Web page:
Shike – Day 73 of 306

“Is there any news of my father?” Jebu asked roly-poly Abbot Weicho.

“The great Taitaro has left these Sacred Islands. He came to visit us here a year ago. His teachings on the Zinja way of life were incomparable. Unfortunately, though, he only stayed with us a few months. Then his Zinja insight told him that it was time for him to cross the great water. There are things to be learned in China, he said, that will be lost in another few years.”

“I have been thinking of making the voyage to China myself, holiness,” said Yukio.

Weicho nodded. “If Lord Yukio goes, Jebu, you must go with him. The Order has decreed that your task now is to accompany him, to serve, protect and fight for him.”

Yukio joined with pleasure in the daily routine of the monks. Moko was set to work repairing the monastery’s granary, which was old and about to fall down. He found occupation for his free time, he told Jebu with pride and pleasure, in the company of a woman of the village, who thought his tales of adventure more than adequate compensation for his odd appearance.

Jebu spent a day visiting with Nyosan. “I can’t understand why Taitaro does this to you,” he said to his mother. “This pursuit of insight without concern for others is a kind of spiritual greed.”

Nyosan patted Jebu’s hand. “I am pleased that you are indignant for me. But my life has given me three of the most splendid men I have ever known—my husband, Jamuga the barbarian, a giant of a man and a magnificent warrior, and my husband Taitaro, a giant of the spirit. And it has given me a son who combines the best of both. I am well content.”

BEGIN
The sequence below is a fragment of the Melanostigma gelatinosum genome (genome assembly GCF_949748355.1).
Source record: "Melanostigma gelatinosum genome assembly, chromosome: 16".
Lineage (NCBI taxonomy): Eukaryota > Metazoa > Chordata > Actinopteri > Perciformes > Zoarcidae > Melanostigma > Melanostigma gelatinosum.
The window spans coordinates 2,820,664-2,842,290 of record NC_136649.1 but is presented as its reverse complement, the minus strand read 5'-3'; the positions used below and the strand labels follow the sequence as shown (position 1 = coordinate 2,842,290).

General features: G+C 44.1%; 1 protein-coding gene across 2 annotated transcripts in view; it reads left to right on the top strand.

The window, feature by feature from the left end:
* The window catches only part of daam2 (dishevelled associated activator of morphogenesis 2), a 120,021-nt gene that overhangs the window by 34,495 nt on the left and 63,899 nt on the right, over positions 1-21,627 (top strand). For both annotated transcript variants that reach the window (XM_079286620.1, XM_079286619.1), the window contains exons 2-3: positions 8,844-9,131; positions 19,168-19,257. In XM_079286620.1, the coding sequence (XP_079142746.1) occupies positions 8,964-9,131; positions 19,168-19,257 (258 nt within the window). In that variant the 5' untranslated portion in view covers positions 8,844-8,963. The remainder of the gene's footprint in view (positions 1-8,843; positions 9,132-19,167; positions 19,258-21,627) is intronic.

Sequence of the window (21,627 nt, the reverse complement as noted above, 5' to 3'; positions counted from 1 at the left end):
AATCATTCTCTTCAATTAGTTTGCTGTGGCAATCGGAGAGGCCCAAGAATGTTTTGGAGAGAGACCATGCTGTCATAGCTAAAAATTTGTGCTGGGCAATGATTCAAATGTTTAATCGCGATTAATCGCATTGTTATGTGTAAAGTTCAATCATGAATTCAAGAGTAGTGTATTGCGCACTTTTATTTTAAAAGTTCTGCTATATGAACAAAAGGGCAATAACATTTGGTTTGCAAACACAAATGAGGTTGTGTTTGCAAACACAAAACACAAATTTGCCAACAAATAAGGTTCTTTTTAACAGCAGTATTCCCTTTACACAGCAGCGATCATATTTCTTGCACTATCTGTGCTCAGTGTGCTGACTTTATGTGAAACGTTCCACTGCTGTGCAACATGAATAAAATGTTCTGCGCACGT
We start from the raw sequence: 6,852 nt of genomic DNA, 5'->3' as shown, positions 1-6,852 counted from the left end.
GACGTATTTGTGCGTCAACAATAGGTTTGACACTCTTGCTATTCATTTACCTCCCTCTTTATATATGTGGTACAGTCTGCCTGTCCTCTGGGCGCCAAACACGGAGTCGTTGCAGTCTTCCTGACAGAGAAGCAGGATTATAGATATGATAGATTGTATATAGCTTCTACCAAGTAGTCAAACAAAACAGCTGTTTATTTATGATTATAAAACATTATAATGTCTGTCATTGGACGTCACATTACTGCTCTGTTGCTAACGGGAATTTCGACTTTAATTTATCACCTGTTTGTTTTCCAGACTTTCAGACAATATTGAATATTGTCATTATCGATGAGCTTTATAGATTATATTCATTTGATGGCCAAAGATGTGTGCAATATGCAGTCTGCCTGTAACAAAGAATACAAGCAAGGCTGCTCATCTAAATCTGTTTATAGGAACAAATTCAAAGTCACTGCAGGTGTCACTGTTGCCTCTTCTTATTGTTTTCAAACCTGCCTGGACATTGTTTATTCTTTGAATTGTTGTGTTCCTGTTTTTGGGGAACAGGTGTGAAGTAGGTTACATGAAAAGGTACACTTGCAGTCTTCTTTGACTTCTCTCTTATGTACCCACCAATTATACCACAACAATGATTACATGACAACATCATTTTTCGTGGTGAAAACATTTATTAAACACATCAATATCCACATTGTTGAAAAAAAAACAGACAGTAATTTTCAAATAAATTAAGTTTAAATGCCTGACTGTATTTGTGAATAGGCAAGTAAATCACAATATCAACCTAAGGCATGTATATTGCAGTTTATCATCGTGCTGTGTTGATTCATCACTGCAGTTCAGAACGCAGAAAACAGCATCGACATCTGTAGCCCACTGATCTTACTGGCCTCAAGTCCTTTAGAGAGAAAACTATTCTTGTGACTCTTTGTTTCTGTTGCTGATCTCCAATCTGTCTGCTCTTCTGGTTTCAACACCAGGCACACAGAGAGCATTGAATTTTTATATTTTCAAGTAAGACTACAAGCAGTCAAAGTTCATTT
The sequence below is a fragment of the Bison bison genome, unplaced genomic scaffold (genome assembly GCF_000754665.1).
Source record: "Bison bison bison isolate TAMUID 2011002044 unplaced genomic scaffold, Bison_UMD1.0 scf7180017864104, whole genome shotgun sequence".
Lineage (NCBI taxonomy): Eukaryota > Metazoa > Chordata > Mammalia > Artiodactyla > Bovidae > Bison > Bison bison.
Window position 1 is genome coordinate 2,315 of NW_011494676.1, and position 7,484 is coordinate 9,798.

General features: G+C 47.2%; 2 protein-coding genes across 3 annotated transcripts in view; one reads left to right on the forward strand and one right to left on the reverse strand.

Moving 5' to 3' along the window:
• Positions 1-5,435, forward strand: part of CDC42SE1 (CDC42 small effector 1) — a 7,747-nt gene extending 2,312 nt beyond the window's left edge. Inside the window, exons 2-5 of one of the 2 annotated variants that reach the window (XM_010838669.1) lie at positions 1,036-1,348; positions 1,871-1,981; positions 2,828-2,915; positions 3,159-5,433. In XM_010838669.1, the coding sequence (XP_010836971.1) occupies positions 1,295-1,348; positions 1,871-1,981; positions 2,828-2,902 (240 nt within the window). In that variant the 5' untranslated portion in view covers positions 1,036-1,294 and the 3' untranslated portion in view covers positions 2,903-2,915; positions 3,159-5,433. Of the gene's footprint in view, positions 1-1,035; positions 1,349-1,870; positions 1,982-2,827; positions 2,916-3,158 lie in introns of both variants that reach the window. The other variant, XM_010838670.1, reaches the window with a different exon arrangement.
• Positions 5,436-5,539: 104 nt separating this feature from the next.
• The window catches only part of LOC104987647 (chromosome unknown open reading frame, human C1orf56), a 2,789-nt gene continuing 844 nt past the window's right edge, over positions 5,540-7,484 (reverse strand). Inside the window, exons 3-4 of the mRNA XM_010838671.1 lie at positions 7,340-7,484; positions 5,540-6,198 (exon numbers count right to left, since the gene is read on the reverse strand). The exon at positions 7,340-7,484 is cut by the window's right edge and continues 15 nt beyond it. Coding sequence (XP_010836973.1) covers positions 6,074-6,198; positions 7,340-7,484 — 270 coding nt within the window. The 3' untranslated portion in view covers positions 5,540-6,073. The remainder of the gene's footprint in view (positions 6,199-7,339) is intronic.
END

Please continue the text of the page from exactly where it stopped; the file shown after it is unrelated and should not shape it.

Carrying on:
“You may be content, Mother, but you have not got all you deserve.”

“If each of us got what we deserve we would have to be in both heaven and hell at the same time. The way things are makes more sense.”

One afternoon Abbot Weicho sent for Jebu and Yukio. They met in a cryptomeria-shaded grove at the base of the path leading to the peak overlooking the temple.

Weicho had a visitor with him, a round-faced, shaven-headed monk in a black robe. “Normally,” Weicho was saying to the visitor, “our temples are placed at the very tops of mountains. But here the peak is too sharp, so we built the temple down here and put a small hut for meditation up there instead.”

The visitor smiled and nodded. Since the Buddhists wore saffron, the Shinto monks white and the Zinja grey, Jebu wondered what way this black-robed man followed. His eyes, as he looked at Jebu and Yukio, were somehow at once warm and stern. He seemed an inconsequential fellow, just another monk in a land where there were tens of thousands until Jebu looked into his face. There was a rock-hard strength in the directness of his stare, the firmness of his lips and the set of his jaw. He looks at me as Taitaro did, thought Jebu.

“I am called Eisen. I bring a Buddhist teaching back from China. It is called Zen. In Chinese, Ch’an.”